important Well-designed situational questions avoid scenarios where it’s relatively easy to identify what should be done but not so easy to take the appropriate action when presented with a difficult situation. For example, it’s easy for someone to say that they would own up to a mistake; it’s harder to actually do it. Instead, it’s best to focus on situations where the hard part is identifying the core problem and/or devising a solution. Additionally, incorporating behavioral questions into the interview process will allow you to gauge how the candidate might actually behave.
You can often rephrase a behavioral question as a situational one through a slight change in wording. For example, “How would you deal with a colleague who doesn’t deliver on their commitments?” is the situational form of the behavioral question, “Tell me about a time you worked with a colleague who didn’t deliver on their commitments.” This may make the two types of questions seem interchangeable, but some experts have strong opinions (often backed by data) on which form is more effective at evaluating candidates.
Ultimately, it matters less which you use (a mix is probably fine) and more that your questions are structured and your interviewers are calibrated to give consistent feedback. Adam Grant gives some specific details on situational questions that can help interviewers overcome confirmation bias.
A topgrading interview is a type of behavioral interview in which the interviewer asks targeted questions about a candidate’s experiences in all prior roles, proceeding chronologically through the candidate’s career. If you make one of the questions about each prior role be the name of the candidate’s boss, the company can confirm the candidate’s description of their experiences through reference checking.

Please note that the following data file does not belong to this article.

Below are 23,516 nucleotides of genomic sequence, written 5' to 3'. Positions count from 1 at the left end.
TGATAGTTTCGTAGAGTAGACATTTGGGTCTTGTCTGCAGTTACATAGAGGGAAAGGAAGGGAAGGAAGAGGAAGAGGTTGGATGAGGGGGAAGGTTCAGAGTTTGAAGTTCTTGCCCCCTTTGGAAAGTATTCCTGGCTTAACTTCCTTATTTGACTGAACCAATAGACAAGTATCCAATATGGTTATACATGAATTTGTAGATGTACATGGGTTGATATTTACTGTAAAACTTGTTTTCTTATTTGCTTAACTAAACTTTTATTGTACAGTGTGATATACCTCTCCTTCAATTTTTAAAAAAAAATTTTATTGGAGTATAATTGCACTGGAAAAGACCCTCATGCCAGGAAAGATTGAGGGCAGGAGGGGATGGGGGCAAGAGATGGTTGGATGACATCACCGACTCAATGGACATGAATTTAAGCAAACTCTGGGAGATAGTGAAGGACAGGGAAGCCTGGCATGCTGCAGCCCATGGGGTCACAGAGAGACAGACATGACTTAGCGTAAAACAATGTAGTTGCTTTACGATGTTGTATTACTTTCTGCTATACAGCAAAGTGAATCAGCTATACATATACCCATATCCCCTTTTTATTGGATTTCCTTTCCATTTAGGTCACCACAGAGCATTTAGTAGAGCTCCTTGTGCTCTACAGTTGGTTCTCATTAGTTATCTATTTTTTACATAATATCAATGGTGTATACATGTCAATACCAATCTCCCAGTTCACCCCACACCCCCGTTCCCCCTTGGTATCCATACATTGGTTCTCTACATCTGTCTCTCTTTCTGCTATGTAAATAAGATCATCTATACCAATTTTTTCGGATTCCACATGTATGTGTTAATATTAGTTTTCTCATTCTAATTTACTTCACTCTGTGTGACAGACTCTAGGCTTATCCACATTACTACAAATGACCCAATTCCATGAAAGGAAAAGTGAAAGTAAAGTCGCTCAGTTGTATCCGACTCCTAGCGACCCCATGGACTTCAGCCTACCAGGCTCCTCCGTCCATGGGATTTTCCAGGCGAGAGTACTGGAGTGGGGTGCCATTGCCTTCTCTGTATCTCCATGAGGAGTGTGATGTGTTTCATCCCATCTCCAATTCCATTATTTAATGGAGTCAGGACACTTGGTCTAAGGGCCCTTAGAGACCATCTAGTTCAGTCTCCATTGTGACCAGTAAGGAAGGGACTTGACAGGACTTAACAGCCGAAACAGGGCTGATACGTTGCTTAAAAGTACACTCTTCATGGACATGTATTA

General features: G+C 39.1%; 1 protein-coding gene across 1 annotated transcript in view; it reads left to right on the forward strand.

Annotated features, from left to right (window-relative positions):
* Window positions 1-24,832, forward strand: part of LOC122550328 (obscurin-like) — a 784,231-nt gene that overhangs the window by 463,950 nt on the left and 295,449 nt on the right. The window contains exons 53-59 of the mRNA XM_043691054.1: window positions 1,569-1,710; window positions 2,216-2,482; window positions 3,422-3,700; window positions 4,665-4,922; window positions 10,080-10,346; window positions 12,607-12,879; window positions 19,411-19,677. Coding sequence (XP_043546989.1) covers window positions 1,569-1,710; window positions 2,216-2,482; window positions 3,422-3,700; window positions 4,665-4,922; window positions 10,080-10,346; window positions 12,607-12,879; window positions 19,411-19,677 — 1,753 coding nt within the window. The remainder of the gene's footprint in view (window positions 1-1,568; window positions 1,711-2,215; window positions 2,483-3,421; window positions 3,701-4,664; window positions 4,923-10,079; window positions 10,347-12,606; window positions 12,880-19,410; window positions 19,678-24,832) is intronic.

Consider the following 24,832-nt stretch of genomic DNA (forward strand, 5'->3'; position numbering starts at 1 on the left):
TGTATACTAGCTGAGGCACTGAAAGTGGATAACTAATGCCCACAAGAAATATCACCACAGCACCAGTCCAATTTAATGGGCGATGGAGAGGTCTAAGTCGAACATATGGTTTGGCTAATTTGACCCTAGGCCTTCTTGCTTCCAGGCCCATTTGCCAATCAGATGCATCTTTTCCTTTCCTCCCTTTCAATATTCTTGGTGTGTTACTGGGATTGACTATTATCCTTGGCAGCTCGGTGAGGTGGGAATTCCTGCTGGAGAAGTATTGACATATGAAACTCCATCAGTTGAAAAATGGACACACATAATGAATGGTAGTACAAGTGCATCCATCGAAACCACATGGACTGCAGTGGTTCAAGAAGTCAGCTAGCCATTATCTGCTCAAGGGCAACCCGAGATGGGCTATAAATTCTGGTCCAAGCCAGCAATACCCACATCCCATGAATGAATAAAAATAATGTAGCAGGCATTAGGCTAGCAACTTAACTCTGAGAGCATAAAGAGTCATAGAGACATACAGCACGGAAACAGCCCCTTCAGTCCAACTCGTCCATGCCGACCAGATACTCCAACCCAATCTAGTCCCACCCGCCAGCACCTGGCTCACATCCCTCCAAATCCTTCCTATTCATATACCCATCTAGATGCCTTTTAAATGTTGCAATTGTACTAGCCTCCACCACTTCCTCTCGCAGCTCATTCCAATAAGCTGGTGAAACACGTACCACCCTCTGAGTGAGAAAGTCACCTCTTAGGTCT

Role-playing interviews ask candidates to act out specific challenging scenarios, such as interacting with a difficult co-worker. Role-playing interviews give the interviewer a chance to see how a candidate would realistically approach a particular situation.
Role-playing interviews require very well-defined scenarios so that the candidate’s performance can be accurately evaluated. Even with a well-defined scenario, these interviews can be hard to evaluate because of the contextual nature of problem-solving and interpersonal interactions. For example, a candidate who relies on relationships and deep insight into other people may not perform well in a role-playing interview where they’re asked to interact with someone they’ve never met.
Sample Nontechnical Questions
It’s beyond the scope of this Guide to develop a bank of nontechnical questions, especially because these questions depend so heavily on your company’s goals, values, and mission—not to mention the specific details of the role for which you’re hiring. We’ve included a few categories of questions you can consider, however, and resources to help you dive deeper into which questions will work best for your needs. New Relic has an excellent post on evaluating potential managers that covers their approach to designing nontechnical questions and their rubrics for evaluating them.
story “You have to let the candidate surprise you. It makes the process of coming up with these questions easier, because you don’t have to come up with all the possible answers. You can look at who are the super productive and thoughtful people on your team, the very valuable people on your team, seniors, lead people, and then ask something specific about them: ‘What do they excel at?’, ‘In what situation did they do something really great?’ Then try and turn that into a question. One example might be that ‘a senior person stood up for someone else in a daily standup meeting.’ Now come up with a related behavioral question. Identify situations where senior people really shone a positive light on the kind of behaviors you’re looking at. On top of that, look at your company’s values and build questions from there. ‘You are the kind of person who values feedback.’ Ok, now you know you can ask, ‘What kind of feedback cycles do you have in your work? How do you give feedback?’ Determine what you optimize for, and build questions from those behaviors.” —Benjamin Retizammer, freelance CTO